Change management is an essential element in quality processes and their subsequent improvement. Planned change is at the heart of leadership, and the people implementing change need to disrupt initially the status quo in a bid to improve the internal processes within organizations (MPhil, 2012). After that disruption, change managers need to move everyone towards a new way of conducting activities in a manner that does not deteriorate back to their former state. Leaders initiating transformations need to ensure that they manage opposition effectively. Kurt Lewin’s change theory provides key steps that can be adhered to when managing change in the nursing department of any medical institution.
Problem in the nursing department and solution
Nursing is an essential part of healthcare delivery that employs over three million men and women all over the United States. However, most healthcare systems find it difficult to maintain and properly manage nursing staff that is strong and stable. Turnover rates in the nursing departments are quite high as compared to other departments. This is because the job satisfaction rate is low, and refilling vacant positions in the nursing profession can be quite expensive for healthcare institutions. In future, there will be a demand for more nurses since the US population is rising on a consistent basis. The low job satisfaction rates of nurses need to be improved on by implementing a nursing excellence program.
Importance of the nursing excellence program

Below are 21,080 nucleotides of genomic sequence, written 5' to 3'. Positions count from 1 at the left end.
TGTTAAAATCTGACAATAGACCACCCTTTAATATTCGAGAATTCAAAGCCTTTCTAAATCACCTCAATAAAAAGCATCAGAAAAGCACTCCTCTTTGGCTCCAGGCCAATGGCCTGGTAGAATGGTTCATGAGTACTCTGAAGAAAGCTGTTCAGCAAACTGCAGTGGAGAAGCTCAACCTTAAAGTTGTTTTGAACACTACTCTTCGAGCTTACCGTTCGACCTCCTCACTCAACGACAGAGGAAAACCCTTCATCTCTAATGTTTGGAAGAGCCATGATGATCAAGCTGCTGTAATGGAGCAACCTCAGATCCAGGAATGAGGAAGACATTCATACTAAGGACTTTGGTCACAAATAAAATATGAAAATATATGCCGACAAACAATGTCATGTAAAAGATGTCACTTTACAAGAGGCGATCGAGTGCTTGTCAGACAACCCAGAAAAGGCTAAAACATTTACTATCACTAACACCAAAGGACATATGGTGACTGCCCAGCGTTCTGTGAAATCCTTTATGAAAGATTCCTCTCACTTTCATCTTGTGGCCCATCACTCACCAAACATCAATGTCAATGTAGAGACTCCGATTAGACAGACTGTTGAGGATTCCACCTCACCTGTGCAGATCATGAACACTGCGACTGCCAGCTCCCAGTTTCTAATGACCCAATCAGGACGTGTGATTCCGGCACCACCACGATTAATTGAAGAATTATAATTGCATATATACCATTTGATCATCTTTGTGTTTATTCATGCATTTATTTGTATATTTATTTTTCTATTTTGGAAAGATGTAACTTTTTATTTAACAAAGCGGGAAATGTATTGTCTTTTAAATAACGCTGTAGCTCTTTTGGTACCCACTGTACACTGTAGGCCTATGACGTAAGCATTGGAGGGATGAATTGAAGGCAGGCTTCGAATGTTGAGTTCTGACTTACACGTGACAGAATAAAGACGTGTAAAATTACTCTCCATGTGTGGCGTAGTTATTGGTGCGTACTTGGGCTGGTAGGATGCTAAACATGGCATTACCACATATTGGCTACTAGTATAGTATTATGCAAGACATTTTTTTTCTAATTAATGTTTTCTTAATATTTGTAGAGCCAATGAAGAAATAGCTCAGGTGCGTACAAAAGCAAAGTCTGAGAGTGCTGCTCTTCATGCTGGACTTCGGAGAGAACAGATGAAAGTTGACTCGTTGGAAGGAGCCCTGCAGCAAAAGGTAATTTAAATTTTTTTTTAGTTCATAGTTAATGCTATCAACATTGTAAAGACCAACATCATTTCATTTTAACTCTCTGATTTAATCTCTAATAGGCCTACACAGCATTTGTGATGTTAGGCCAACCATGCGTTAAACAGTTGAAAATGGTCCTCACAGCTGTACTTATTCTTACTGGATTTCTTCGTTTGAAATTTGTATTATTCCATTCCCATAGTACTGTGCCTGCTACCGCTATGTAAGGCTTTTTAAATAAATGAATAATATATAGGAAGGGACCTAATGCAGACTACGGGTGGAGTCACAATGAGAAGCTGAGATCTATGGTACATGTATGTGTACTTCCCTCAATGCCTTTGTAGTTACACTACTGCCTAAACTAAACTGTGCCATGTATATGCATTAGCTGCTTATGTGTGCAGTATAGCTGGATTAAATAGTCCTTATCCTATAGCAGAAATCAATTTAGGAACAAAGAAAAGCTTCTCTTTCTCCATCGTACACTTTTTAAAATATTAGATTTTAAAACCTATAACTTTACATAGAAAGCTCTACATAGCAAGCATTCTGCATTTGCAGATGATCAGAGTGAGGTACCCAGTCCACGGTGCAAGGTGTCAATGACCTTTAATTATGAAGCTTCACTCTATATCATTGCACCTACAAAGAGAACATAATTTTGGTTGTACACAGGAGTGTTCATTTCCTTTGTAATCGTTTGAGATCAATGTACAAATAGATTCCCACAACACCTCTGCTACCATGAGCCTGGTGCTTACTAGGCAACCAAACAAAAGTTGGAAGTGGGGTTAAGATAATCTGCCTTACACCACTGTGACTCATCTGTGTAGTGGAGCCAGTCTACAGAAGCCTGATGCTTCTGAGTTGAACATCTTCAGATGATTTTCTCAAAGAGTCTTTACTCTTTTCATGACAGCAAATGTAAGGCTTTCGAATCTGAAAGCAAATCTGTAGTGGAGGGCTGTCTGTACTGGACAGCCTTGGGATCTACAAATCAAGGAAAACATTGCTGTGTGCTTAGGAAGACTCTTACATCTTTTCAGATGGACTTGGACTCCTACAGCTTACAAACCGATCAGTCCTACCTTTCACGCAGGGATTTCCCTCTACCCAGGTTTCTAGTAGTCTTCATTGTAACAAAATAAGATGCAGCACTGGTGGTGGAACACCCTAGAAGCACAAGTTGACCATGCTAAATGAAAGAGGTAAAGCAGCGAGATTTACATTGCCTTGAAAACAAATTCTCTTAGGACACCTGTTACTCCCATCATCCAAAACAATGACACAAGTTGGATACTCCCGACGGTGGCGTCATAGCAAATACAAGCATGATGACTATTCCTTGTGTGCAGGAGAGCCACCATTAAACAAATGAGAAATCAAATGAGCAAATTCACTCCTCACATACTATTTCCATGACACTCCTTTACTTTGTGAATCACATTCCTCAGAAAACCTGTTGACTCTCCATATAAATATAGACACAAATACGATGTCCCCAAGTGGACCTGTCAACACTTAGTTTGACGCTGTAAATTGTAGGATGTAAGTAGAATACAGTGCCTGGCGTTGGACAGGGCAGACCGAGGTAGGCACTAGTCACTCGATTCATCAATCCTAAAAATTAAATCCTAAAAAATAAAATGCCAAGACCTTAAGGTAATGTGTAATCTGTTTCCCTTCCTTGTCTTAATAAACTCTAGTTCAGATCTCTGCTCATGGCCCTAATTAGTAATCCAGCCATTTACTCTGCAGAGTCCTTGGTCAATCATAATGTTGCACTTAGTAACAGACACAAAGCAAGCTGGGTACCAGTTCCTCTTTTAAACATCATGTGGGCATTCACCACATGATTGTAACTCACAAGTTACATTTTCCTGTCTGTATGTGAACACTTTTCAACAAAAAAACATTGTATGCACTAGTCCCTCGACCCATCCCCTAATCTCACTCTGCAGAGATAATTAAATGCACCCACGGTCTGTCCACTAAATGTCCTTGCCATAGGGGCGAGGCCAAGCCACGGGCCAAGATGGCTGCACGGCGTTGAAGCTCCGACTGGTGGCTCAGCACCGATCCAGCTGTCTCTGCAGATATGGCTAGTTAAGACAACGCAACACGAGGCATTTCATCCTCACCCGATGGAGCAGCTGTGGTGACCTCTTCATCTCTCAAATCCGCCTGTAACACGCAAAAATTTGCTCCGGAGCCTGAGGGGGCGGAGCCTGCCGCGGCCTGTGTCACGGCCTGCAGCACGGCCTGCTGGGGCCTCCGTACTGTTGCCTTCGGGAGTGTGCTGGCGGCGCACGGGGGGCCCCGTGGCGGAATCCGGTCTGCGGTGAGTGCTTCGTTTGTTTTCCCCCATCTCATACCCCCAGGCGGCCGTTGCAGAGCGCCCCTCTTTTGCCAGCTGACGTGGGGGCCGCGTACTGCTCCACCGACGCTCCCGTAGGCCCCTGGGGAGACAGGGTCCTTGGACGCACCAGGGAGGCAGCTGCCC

A nursing excellence program is a coordinated effort that aims at improving the working environment of nurses and give them better professional advancement opportunities (Gretchen Berlin, 2013). The creation of sustainable change through a nursing excellence program is only possible if the program aligns itself with the healthcare’s mission, vision, values, and professional standards. For instance, the mission can be to assist individuals live the fittest lives possible. Their vision can be to be the provision of unusual care and grander service at the most reasonable prices. Values can be integrity, trust, excellence, accountability, and mutual respect when administering healthcare to patients within the facility. A nursing excellence program that is structured along such a mission, vision, values, and professional standards can prove to be quite effective in introducing credible change. A nursing excellence program essentially lowers the healthcare system delivery costs by lowering turnover rates thus saving on recruitment and training costs. Nurses who work within such a system are more enthusiastic and serve patients extraordinarily thereby ensuring the healthcare facility meets its objectives. It is imperative for healthcare facilities to implement the nursing excellence program as it saves on costs of operations while refining the quality of service that is offered to patients.
Choice of model and its rationale
The Kurt Lewin’s theory is chosen as the model of change management that will be quite effective in ensuring that the nursing excellence program is successful. It is a reliable model that has been utilized by many health care organizations to understand human behavior when it comes to the change of patterns of resistance that are related to that change. The model essentially comprises of distinct phases that are known referred to as unfreezing, moving, and refreezing. The model essentially attempts to identify factors that can impede change from taking place. Forces that are opposed to change are referred to as static forces while those that encourage and promote change are known as driving forces. Healthcare systems within the Kurt Lewin’s change theory attempt to understand fully the behaviors that drive or oppose change. After classifying them, these institutions work hard to strengthen the positive driving forces while discouraging static forces hence change can be sustained over a long time (Marquis, 2012).